Yesterday a turkey hen stepped out from the woods while I was planting, and when I turned to better see, I noticed she had ten or twelve chicks.
They were small, about the size of a nose, say, brownish-tan, and they dashed about on invisible legs beneath their mother’s belly and likewise around her legs.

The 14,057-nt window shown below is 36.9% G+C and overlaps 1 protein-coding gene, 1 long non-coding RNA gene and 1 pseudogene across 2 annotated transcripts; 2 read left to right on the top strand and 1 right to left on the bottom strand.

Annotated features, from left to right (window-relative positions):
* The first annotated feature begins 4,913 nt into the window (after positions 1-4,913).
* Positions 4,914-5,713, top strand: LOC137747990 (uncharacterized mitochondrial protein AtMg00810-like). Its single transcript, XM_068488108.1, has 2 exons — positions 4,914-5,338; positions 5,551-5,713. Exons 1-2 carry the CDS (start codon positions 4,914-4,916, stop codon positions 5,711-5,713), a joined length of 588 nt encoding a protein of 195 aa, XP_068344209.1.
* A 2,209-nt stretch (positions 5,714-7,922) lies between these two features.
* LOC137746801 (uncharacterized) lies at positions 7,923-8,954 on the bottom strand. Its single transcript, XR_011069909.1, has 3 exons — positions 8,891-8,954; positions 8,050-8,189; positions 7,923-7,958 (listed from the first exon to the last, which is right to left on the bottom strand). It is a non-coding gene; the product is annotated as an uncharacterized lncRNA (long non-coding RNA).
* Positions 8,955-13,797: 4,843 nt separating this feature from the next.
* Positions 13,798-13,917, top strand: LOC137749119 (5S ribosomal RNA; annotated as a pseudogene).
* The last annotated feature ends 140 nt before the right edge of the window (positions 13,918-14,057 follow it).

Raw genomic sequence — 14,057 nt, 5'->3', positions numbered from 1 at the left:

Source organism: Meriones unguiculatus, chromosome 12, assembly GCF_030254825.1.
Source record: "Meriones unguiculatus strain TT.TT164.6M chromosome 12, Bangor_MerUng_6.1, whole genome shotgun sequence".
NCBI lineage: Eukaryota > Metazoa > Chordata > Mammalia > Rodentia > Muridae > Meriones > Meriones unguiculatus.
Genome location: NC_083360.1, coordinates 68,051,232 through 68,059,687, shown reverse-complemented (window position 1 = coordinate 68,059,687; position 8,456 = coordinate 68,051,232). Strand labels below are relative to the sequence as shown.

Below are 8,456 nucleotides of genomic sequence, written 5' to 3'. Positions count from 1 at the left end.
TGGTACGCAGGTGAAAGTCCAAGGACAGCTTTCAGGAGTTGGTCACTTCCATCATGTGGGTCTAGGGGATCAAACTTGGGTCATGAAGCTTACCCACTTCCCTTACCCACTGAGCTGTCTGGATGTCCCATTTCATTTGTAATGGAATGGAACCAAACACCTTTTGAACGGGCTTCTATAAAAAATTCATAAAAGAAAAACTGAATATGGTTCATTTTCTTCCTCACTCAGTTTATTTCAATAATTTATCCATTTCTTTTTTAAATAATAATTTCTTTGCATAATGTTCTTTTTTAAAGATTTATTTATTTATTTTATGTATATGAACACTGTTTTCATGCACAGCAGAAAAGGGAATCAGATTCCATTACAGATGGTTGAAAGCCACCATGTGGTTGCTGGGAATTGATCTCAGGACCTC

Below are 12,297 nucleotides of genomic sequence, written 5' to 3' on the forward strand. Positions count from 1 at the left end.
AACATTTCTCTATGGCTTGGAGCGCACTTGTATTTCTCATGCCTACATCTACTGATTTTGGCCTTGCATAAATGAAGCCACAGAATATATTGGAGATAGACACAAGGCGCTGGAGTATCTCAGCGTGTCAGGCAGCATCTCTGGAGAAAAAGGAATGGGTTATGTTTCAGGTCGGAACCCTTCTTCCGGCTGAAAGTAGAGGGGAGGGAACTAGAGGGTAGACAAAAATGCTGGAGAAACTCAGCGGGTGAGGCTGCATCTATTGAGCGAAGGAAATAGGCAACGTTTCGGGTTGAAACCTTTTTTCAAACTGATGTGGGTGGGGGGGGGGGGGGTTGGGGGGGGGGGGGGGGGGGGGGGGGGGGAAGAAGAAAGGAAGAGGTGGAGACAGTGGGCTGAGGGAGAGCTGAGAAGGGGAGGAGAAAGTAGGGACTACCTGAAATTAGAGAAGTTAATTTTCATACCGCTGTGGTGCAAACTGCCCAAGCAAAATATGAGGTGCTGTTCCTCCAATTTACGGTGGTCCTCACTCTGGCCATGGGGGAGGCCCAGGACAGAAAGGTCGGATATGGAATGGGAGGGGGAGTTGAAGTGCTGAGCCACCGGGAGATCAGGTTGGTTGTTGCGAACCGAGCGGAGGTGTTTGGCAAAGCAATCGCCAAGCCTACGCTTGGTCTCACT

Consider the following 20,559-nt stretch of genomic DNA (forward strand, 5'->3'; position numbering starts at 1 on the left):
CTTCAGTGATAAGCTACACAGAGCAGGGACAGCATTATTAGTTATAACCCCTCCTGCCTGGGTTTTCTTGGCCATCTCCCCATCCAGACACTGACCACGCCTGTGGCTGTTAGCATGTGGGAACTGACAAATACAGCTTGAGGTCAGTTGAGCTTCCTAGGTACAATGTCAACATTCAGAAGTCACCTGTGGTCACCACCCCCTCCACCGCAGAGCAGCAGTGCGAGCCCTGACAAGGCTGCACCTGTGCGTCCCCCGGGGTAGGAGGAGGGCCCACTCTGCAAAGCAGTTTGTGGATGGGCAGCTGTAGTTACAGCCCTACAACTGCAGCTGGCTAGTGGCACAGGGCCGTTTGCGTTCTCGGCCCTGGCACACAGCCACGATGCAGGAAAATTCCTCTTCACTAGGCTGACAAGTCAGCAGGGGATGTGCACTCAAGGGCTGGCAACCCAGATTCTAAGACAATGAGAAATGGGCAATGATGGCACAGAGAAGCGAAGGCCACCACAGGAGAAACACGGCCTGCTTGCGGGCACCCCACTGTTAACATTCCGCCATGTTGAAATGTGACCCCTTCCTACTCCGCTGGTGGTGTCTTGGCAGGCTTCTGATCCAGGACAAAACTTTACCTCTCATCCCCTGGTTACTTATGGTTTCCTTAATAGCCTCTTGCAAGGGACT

Around and around, in and out, in sync already with gravity, with locomotion, with speed, and most especially, with vulnerability, the long arm of vulnerability.
The hen, head high, clucking just so as she navigated through my stash of firewood, the chicks attached to her clucks as with strings.
But on such small legs?
On day one to be mustered through the tangle on such legs?